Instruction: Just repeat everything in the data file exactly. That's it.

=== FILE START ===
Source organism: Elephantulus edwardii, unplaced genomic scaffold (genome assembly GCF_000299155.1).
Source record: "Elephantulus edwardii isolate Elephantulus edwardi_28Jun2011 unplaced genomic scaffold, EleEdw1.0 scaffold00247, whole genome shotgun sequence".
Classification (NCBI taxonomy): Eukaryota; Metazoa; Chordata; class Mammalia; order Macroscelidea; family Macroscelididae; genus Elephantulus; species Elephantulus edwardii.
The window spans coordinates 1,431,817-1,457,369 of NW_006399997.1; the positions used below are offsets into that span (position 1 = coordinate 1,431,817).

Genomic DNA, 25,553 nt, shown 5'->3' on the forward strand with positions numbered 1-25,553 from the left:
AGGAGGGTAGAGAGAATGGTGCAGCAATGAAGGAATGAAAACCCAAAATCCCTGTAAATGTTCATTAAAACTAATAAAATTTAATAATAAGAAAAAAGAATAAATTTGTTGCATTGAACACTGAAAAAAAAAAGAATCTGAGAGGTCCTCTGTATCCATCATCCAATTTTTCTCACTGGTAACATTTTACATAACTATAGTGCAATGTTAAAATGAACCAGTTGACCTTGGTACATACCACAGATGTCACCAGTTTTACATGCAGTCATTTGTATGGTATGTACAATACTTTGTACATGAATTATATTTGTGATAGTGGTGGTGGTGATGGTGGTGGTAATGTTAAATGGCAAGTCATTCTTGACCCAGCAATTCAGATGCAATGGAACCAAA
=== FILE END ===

Source organism: Elephantulus edwardii, unplaced genomic scaffold (genome assembly GCF_000299155.1).
Source record: "Elephantulus edwardii isolate Elephantulus edwardi_28Jun2011 unplaced genomic scaffold, EleEdw1.0 scaffold00247, whole genome shotgun sequence".
Classification (NCBI taxonomy): Eukaryota; Metazoa; Chordata; class Mammalia; order Macroscelidea; family Macroscelididae; genus Elephantulus; species Elephantulus edwardii.
The window spans coordinates 1,431,817-1,457,369 of NW_006399997.1; the positions used below are offsets into that span (position 1 = coordinate 1,431,817).

Genomic DNA, 25,553 nt, shown 5'->3' on the forward strand with positions numbered 1-25,553 from the left:
AGGAGGGTAGAGAGAATGGTGCAGCAATGAAGGAATGAAAACCCAAAATCCCTGTAAATGTTCATTAAAACTAATAAAATTTAATAATAAGAAAAAAGAATAAATTTGTTGCATTGAACACTGAAAAAAAAAAGAATCTGAGAGGTCCTCTGTATCCATCATCCAATTTTTCTCACTGGTAACATTTTACATAACTATAGTGCAATGTTAAAATGAACCAGTTGACCTTGGTACATACCACAGATGTCACCAGTTTTACATGCAGTCATTTGTATGGTATGTACAATACTTTGTACATGAATTATATTTGTGATAGTGGTGGTGGTGATGGTGGTGGTAATGTTAAATGGCAAGTCATTCTTGACCCAGCAATTCAGATGCAATGGAACCAAA